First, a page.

A brief introduction to polar bears, providing information on their habitat, food, behaviors, and life cycle. A story that explores why the dinosaurs disappeared. Did Dinosaurs Have Feathers? Discusses the discovery and analysis of Archaeopteryx, a feathered dinosaur which may have been an ancestor of modern birds.

Big Cats Tigers by Don Middleton. An introduction to the physical characteristics, habitats, and behavior of the largest and strongest of all the wild cats. Guinea Pigs by Mark Evans. Offers information for the first-time pet owner on the physical characteristics, selection, care, and feeding of guinea pigs. Kitten Pet Care by Mark Evans. Describes different kinds of cats and discusses how to select and care for one. Rabbit Pet Care by Mark Evans. Offers information for the first-time pet owner on the physical characteristics, selection, care and feeding of rabbits.

Fish Pet Care by Mark Evans. Describes how to set up and maintain an aquarium and how to care for fish as household pets. Duckling by DK Publishing. Learn about the life cycles of a duckling. Small Pet Care by Annabel Blackledge. A guide to teach children how to care for their new small pets covers feeding, sheltering, and healthcare tips along with step-by-step photographs to make the advice easy to understand. Very Big Sharks by Victor Gentle.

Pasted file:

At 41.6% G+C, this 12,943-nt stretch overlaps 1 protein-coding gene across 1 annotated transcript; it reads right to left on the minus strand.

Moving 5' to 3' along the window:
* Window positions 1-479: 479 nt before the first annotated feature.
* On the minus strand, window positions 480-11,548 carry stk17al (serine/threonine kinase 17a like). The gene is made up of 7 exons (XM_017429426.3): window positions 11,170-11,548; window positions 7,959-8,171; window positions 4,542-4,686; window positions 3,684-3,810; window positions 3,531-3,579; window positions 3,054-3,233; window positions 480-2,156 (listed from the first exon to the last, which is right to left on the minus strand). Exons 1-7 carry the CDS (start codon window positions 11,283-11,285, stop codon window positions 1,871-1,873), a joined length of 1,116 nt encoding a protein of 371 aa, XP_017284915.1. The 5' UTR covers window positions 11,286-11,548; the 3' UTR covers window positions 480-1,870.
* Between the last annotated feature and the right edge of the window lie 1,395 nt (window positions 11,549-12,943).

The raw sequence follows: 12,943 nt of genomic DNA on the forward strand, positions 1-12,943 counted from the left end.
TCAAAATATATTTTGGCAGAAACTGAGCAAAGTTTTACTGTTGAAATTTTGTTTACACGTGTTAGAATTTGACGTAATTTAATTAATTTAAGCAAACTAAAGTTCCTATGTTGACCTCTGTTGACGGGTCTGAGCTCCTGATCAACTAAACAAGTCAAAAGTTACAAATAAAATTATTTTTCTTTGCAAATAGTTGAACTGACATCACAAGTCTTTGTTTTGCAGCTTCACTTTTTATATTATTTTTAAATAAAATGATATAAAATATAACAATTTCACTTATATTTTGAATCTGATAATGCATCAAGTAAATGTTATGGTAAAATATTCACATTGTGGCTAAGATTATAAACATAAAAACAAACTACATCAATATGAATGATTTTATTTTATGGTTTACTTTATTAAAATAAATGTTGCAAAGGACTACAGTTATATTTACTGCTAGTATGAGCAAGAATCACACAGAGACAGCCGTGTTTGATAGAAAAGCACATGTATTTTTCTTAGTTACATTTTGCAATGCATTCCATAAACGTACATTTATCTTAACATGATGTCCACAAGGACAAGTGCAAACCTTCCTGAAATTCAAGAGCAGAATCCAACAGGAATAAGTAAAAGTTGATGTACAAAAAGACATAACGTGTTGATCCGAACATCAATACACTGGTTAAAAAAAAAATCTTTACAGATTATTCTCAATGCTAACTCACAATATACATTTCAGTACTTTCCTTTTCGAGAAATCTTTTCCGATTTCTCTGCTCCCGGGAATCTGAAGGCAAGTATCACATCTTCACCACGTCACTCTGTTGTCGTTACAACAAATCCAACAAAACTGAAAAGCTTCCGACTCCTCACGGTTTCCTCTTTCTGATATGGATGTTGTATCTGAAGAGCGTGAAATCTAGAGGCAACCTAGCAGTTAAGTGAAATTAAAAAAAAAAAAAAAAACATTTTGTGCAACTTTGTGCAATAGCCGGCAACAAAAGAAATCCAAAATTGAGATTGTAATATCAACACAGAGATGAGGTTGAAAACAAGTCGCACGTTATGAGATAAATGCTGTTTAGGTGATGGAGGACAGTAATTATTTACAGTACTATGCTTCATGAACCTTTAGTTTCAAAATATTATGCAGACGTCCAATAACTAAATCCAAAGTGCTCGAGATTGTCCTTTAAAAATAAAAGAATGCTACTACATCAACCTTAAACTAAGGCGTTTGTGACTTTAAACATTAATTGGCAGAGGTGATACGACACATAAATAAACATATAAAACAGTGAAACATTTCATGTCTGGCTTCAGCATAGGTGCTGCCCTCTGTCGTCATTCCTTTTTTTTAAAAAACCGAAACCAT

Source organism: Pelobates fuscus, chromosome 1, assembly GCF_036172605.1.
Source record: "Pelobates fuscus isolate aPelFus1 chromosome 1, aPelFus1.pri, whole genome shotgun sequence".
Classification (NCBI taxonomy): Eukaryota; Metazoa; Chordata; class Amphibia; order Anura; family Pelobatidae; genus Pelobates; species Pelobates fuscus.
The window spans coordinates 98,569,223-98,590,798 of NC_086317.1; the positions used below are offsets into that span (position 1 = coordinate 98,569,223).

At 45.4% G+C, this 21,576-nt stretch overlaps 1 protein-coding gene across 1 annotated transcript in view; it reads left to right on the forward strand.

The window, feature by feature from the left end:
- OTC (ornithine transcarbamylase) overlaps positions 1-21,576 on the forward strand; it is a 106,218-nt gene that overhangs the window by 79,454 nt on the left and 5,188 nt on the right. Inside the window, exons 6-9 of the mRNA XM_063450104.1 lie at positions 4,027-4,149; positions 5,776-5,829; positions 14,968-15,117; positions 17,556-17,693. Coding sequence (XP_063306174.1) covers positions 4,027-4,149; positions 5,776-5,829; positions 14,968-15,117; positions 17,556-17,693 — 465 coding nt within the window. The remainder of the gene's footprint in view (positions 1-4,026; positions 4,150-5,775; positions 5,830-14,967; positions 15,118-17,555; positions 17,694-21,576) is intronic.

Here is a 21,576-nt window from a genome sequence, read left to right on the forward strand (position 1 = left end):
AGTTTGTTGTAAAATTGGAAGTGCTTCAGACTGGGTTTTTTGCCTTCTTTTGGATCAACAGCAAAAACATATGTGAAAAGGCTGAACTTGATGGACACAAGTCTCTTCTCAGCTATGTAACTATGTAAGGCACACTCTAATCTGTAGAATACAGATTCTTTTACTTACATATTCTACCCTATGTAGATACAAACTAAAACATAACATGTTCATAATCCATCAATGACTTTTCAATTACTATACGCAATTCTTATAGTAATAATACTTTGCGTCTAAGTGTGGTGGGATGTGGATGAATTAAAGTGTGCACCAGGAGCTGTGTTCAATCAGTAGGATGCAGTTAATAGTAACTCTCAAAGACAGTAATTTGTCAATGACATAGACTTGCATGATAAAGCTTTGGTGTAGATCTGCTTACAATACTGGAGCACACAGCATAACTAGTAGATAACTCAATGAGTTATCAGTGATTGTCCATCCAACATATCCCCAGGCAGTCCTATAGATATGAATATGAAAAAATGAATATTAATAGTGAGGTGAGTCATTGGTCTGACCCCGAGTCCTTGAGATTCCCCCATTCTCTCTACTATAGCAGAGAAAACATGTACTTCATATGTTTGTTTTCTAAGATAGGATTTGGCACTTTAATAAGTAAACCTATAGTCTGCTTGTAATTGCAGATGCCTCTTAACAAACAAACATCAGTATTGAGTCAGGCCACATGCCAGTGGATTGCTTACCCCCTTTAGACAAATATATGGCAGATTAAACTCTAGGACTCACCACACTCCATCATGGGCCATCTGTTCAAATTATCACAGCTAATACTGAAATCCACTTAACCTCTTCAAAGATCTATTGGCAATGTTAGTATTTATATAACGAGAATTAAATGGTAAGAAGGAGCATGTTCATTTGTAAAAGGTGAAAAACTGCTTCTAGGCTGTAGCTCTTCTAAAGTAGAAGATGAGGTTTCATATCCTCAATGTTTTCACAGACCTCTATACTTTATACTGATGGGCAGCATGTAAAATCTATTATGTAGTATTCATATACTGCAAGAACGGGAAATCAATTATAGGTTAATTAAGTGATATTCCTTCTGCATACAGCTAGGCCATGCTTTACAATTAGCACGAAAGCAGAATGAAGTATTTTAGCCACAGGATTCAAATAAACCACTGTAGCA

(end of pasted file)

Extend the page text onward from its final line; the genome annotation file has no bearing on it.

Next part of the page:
World's Strangest Sharks by Gentle. Dogs on Duty by Dorothy Patent. Explains the many ways that dogs are used in the military and how they are trained and cared for. Frogs and Tadpoles by Anita Gaheri. Younger readers can follow the transformation of the common frog, from egg to adult amphibian, in the charming series that tracks the life cycles of familiar animals. Beluga Whales Babies. Describes the characteristics of beluga whales and how mother beluga whales living in aquariums are taught to care for their babies. Endangered Animals of the Islands. Describes and illustrates in detail a cross section of endangered animal species found on the land areas in earth's oceans and seas.

This volume focuses on factors that have contributed to this critical situation and features specific animal life inhabiting the islands of the Atlantic, Pacific, and Indian Oceans. Owls by Gail Gibbons. Provides general information about the physical characteristics, hunting and eating, nesting, and parenting behaviors of owls, and includes introductions to the twenty-one types of owls believed to be living in North America.

Monsters of the Deep. Monsters of the Deep presents information about such creatures found in the world's lakes and oceans as great white sharks, the lochness monster, giant squids, and poisonous jellyfish. Superstars of the St. Louis Cardinal. Horse Care for Kids by Cherry Hill. Here is the perfect book for kids who are eager to learn the essentials of equine care. Cherry Hill, the author, who has spent her life learning about horses, teaches you everything you need to know to become a responsible and successful horse or pony owner. Follows Abraham Lincoln from his childhood to the presidency, showing how he spoke up about fairness and eventually led the country to abolish slavery.